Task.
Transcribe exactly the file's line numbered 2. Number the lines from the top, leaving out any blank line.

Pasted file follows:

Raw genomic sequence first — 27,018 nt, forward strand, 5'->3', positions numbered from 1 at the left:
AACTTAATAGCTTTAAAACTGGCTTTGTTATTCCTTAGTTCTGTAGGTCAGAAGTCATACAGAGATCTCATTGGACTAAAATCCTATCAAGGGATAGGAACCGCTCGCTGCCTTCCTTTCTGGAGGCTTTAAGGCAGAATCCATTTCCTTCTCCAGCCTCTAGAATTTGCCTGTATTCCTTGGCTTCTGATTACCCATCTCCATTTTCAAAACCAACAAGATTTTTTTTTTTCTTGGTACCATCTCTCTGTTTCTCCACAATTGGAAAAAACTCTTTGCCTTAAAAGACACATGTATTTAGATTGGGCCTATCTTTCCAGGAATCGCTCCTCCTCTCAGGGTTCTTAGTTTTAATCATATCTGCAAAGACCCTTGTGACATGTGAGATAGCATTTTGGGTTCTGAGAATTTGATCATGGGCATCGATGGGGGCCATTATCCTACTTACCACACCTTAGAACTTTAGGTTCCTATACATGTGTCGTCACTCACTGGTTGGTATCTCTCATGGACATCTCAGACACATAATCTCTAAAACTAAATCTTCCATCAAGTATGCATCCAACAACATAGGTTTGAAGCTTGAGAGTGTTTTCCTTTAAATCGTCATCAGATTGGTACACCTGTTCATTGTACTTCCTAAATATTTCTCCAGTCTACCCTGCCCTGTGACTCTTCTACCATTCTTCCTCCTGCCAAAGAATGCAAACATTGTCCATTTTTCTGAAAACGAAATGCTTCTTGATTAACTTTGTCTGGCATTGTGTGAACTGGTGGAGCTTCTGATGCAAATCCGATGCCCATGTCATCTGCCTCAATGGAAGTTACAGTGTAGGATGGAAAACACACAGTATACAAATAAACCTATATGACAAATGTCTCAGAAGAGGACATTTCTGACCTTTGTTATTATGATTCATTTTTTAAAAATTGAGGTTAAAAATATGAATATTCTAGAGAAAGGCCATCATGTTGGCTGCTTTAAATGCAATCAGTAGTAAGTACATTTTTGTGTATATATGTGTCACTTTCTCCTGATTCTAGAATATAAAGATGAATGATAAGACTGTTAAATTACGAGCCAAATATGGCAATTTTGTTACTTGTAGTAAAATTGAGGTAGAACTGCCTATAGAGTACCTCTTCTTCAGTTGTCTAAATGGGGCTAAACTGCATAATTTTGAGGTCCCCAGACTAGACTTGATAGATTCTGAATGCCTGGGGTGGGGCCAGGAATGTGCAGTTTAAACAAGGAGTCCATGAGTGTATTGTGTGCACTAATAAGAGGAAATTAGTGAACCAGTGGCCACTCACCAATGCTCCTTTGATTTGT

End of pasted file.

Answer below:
AACTTAATAGCTTTAAAACTGGCTTTGTTATTCCTTAGTTCTGTAGGTCAGAAGTCATACAGAGATCTCATTGGACTAAAATCCTATCAAGGGATAGGAACCGCTCGCTGCCTTCCTTTCTGGAGGCTTTAAGGCAGAATCCATTTCCTTCTCCAGCCTCTAGAATTTGCCTGTATTCCTTGGCTTCTGATTACCCATCTCCATTTTCAAAACCAACAAGATTTTTTTTTTTCTTGGTACCATCTCTCTGTTTCTCCACAATTGGAAAAAACTCTTTGCCTTAAAAGACACATGTATTTAGATTGGGCCTATCTTTCCAGGAATCGCTCCTCCTCTCAGGGTTCTTAGTTTTAATCATATCTGCAAAGACCCTTGTGACATGTGAGATAGCATTTTGGGTTCTGAGAATTTGATCATGGGCATCGATGGGGGCCATTATCCTACTTACCACACCTTAGAACTTTAGGTTCCTATACATGTGTCGTCACTCACTGGTTGGTATCTCTCATGGACATCTCAGACACATAATCTCTAAAACTAAATCTTCCATCAAGTATGCATCCAACAACATAGGTTTGAAGCTTGAGAGTGTTTTCCTTTAAATCGTCATCAGATTGGTACACCTGTTCATTGTACTTCCTAAATATTTCTCCAGTCTACCCTGCCCTGTGACTCTTCTACCATTCTTCCTCCTGCCAAAGAATGCAAACATTGTCCATTTTTCTGAAAACGAAATGCTTCTTGATTAACTTTGTCTGGCATTGTGTGAACTGGTGGAGCTTCTGATGCAAATCCGATGCCCATGTCATCTGCCTCAATGGAAGTTACAGTGTAGGATGGAAAACACACAGTATACAAATAAACCTATATGACAAATGTCTCAGAAGAGGACATTTCTGACCTTTGTTATTATGATTCATTTTTTAAAAATTGAGGTTAAAAATATGAATATTCTAGAGAAAGGCCATCATGTTGGCTGCTTTAAATGCAATCAGTAGTAAGTACATTTTTGTGTATATATGTGTCACTTTCTCCTGATTCTAGAATATAAAGATGAATGATAAGACTGTTAAATTACGAGCCAAATATGGCAATTTTGTTACTTGTAGTAAAATTGAGGTAGAACTGCCTATAGAGTACCTCTTCTTCAGTTGTCTAAATGGGGCTAAACTGCATAATTTTGAGGTCCCCAGACTAGACTTGATAGATTCTGAATGCCTGGGGTGGGGCCAGGAATGTGCAGTTTAAACAAGGAGTCCATGAGTGTATTGTGTGCACTAATAAGAGGAAATTAGTGAACCAGTGGCCACTCACCAATGCTCCTTTGATTTGT